Nearly one lakh devotees who had visited the Kumbh Mela in Haridwar in April-May this year, have started receiving calls to ascertain if the person using the number had even attended the Kumbh Mela in the first place.
A large number of devotees from Uttar Pradesh had attended the Haridwar Kumbh Mela.
Rudra Dutt Chaturvedi, an octogenarian in Kanpur, has received one such call.
“I did not visit the Kumbh Mela but my relatives did. I received a call asking details about my visit. I do not know if my relatives gave my number but then why would they give my number?” he wondered.
Teams investigating the RT-PCR test scam that surfaced during the Kumbh Mela are now calling up all mobile phone numbers that were registered against the nearly 1 lakh RT-PCR tests that are alleged to be fake.
The Uttarakhand government has constituted an eight-member team that is dialing these numbers, one by one, and verifying them.
Eleven private companies had bene authorized by the Uttarakhand government to carry out RT-PCR tests of people attending the fair. This was done in order to detect Covid-19 cases and prevent the viral infection from spreading in the Kumbh Mela area.
Among these 11 companies was Max Corporate Services, which in turn hired Nalwa Labs and Dr Lalchandani Labs to conduct RT-PCR tests. Nearly 1 lakh carried out by these labs are under the scanner.
Interestingly, the Nalwa Labs further outsourced the work to a company called Dolifia, even though it did not have a licence to conduct RT-PCR tests.
Investigations, so far, have revealed that these 1 lakh RT-PCR tests were done merely on papers and no test was actually carried out. As a result, the Kumbh Mela, apparently, turned into a super spreader and Covid cases rose dramatically.
Haridwar district magistrate, C. Ravishankar, said that the labs conducting RT-PCR tests were supposed to mandatorily record details of each person whose samples were being collected.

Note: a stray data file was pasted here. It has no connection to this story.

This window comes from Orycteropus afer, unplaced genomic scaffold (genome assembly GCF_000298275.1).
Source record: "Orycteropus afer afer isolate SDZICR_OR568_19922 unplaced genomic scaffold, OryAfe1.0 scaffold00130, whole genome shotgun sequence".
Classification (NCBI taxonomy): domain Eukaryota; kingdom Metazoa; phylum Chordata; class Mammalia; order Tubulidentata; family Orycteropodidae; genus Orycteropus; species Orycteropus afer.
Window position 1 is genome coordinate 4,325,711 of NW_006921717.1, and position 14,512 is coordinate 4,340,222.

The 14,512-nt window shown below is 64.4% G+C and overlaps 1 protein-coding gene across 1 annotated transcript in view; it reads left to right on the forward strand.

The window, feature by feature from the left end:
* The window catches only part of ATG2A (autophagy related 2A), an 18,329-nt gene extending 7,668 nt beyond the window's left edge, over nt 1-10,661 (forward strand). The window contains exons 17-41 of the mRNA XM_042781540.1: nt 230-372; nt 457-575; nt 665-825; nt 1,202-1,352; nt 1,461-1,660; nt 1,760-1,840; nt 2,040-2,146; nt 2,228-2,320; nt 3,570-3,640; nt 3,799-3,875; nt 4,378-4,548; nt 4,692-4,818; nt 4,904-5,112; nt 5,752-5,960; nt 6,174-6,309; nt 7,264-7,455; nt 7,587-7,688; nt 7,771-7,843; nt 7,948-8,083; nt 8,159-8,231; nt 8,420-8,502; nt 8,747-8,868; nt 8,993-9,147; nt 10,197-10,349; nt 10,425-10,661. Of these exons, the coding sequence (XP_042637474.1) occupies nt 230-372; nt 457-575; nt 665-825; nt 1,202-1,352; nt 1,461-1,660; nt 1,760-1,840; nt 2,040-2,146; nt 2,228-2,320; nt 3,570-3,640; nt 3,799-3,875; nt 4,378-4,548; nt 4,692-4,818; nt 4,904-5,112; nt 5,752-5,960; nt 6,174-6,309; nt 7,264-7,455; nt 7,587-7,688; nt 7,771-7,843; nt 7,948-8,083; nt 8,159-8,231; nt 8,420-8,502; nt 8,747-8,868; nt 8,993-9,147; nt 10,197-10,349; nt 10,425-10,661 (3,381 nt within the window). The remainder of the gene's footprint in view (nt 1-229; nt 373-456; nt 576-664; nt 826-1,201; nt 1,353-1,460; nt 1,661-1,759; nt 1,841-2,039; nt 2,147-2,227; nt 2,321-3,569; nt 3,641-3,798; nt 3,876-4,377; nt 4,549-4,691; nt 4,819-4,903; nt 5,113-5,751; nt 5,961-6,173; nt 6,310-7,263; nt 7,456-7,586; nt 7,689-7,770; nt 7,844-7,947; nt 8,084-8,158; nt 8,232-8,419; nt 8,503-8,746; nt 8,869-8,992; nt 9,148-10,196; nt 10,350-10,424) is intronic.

However, despite this, the private labs flouted norms and resorted to illegal means to showcase an inflated number of tests conducted by them.
The district magistrate has also constituted a three-member team to investigate the matter and the probe is on.
The Haridwar Kumbh RT-PCR test scam came to light when one Vipin Mittal, a resident of Faridkot (in Punjab), wrote to the Uttarakhand health secretary stating that even though he did not attend the Kumbh Mela, an RT-PCR report from Haridwar was delivered to him.
Following this, the health secretary ordered the Haridwar district magistrate to investigate this matter and during initial investigations, it was found that one lakh fake RT-PCR tests had been shown on paper.
Following the findings of the preliminary investigation, which indicated fraud by the private labs, the district magistrate ordered a case to be registered against them.
Acting on the complaint of Haridwar’s Chief Medical Officer Dr S.K. Jha, the police filed a case on June 17 in which three private firms have been named as accused.
Based on the findings, the labs have been booked under sections 269 (negligent act likely to spread infection of disease dangerous to life), 420 (cheating and dishonesty), 468 (forgery for purpose of cheating), 471 (using as genuine a forged document), 120 B (criminal conspiracy) and 188 (disobedience to order duly promulgated by public servant) of the Indian Penal Code, along with sections of the Disaster Management Act and the Epidemic Act.
According to investigations, between April 13 and May 16, these companies provided entries of 1,04,796 samples. Of these, details of 95,102 samples were uploaded on the online portal.
It has been alleged that in order to maximize their profits, these companies prepared fake test reports.
For example, these companies claimed to have collected 3,925 samples in Haridwar’s Nepali Farm area. However, all these samples were registered against the same mobile phone number.
Meanwhile, Max Corporate Services and Dr Lalchandani Labs have approached the Uttarakhand High Court and challenged the FIR filed against them.